Three Days, Five Adventures, Two Coastlines

Surrounded by water on three sides, the Eastern Shore is an outdoor paradise with over 78,000 acres of parks and refuges and one of only ten U.S. national seashores. Five walkable waterfront towns, with shops, galleries, museums and restaurants, hug the Atlantic and Chesapeake Bay coastlines. Come and play on this long narrow peninsula, one of the best undiscovered coastal playgrounds on the mid-Atlantic. Best of all, it’s less than a half-day’s drive from New York, D.C. and Philadelphia.

Trip Highlights:

  • Kayak out to Holly Bluff, a private, off-the-grid Atlantic island with Burnham Guides. Paddle through a delicate wildlife refuge teeming with wildlife, tour a 1930’s hunting lodge and play on the private beach, Relax and picnic on a veranda overlooking the water.
  • Boat out to Virginia’s wild barrier islands, the longest stretch of undeveloped outer banks remaining on America’s East Coast. Captain Meriwether Payne, of Seaside Ecotours, whose family has deep roots in the area, has extensive knowledge of marine life, shore birds and the history of these mystical islands.
  • Get a bird’s eye view of the stunning Eastern Shore peninsula surrounded by water on three sides. You’ll be miles above the earth, gliding like a bird in flight, with Virginia Hang Gliding.
  • Hike and paddle Kiptopeke State Park, a beachfront preserve, where you can kayak out to the concrete WWII “ghost ships” and hike miles of maritime forest with stunning views out over the Chesapeake Bay.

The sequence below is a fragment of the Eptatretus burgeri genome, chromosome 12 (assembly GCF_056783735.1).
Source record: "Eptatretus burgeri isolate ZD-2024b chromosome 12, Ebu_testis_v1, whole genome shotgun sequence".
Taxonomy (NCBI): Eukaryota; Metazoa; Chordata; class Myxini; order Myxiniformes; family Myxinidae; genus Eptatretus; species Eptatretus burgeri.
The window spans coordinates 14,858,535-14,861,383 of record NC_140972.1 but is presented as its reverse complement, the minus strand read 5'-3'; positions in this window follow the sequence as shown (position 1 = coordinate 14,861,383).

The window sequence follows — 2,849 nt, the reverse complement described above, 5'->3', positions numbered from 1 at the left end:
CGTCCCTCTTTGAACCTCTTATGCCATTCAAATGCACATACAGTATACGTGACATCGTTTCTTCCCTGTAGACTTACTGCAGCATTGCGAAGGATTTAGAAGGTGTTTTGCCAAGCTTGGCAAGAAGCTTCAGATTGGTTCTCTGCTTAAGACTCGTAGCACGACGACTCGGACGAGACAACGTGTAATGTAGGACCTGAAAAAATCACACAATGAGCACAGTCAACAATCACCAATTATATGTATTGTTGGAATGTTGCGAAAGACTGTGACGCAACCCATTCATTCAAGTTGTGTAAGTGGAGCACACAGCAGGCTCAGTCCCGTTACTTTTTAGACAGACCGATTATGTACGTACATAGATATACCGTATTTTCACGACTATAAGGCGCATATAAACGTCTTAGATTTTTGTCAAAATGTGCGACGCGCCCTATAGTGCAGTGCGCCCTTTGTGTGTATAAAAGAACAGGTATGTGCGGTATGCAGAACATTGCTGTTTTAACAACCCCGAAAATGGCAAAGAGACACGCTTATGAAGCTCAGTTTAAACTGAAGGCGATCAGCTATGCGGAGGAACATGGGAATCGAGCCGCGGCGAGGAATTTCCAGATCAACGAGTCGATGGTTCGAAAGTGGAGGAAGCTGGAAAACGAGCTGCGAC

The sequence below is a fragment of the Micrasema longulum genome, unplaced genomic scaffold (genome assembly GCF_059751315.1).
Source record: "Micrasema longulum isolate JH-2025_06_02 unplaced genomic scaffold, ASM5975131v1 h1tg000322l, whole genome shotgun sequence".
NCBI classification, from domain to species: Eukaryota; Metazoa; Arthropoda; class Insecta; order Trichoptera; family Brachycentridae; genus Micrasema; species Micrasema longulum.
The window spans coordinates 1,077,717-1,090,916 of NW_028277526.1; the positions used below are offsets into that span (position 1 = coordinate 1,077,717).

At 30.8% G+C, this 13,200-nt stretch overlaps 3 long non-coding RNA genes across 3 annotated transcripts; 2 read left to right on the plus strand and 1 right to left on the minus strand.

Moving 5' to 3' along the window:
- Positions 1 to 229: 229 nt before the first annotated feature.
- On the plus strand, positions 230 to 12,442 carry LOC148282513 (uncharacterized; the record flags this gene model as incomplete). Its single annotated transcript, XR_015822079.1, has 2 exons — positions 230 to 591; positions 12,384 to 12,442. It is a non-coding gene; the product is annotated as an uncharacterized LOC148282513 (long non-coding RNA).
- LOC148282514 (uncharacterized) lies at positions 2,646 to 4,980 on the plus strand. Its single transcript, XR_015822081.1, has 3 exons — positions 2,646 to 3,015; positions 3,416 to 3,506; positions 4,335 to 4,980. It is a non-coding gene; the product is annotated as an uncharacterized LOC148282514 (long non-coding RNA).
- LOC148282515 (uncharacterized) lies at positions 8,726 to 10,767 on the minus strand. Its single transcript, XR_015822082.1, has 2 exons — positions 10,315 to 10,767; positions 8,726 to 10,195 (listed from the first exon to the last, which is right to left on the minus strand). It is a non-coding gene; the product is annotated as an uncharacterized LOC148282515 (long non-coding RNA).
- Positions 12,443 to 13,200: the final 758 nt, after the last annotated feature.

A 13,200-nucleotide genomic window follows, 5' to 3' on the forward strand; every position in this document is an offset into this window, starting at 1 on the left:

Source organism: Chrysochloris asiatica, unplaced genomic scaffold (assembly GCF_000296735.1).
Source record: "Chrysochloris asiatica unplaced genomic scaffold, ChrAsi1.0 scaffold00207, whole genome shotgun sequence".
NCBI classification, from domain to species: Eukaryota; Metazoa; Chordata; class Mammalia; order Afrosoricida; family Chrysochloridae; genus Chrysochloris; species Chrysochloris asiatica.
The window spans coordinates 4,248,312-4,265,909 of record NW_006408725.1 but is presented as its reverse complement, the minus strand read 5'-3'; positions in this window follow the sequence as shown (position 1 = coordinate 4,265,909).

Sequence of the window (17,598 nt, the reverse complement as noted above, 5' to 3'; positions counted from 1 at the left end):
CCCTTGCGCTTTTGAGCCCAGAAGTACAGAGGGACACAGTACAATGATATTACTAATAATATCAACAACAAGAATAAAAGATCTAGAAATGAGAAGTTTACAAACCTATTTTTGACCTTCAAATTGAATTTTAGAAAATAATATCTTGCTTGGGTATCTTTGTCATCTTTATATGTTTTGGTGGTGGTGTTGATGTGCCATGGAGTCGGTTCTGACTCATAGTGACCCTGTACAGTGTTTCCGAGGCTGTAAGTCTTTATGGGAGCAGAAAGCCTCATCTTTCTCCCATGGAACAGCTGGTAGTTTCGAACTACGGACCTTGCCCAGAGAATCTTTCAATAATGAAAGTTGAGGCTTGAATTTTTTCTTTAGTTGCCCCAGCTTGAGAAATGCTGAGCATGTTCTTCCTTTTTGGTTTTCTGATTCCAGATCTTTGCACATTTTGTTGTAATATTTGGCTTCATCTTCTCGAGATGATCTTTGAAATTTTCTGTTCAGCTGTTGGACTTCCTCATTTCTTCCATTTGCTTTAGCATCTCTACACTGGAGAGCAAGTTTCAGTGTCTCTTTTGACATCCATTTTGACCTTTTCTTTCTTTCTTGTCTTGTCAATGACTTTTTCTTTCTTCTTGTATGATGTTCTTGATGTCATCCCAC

• Take a sunset boat cruise out of Cape Charles as the sun sets over the vast Chesapeake Bay horizon. You’ll meet up with the Cape Charles Boat Tour Company at the town harbor, just a few steps from the town’s bustling center.

Outfitters and Guides:

Day 1

The Northampton Hotel blends southern charm and modern decor. File Photo

Wake up at the Northampton Hotel in Cape Charles, a harbor town right on the Chesapeake Bay. You’re just steps from the public beach at your hotel and every room has a spacious private veranda overlooking the beach and the town harbor. It’s a a perfect place for your first cup of coffee. Have breakfast downstairs then pack up for a day of adventures on the water and in the air.

Your first stop is the Barrier Islands Center, a beautifully restored “almshouse”, to learn about the fascinating history of the wild barrier islands that hug Virginia’s Eastern Shore. These were once thriving communities and the playgrounds of wealthy industrialists from the northeast. They are now abandoned to nature and privately owned to protect them from development.

You’ll feel like a guest at the Cobb Island Hotel when you visit the Barrier Islands Center. File Photo

Meet Captain Meriweather Payne, of Seaside Ecotours, in Wachapreague, a tiny fishing village on the Atlantic Ocean, to motor out through coastal wetlands to the undeveloped barrier islands. Learn about the fragile ecosystems of these pristine wetlands and outer banks, which are both sanctuaries for wildlife and protective vanguards against storm damage for the long Virginia Eastern Shore peninsula.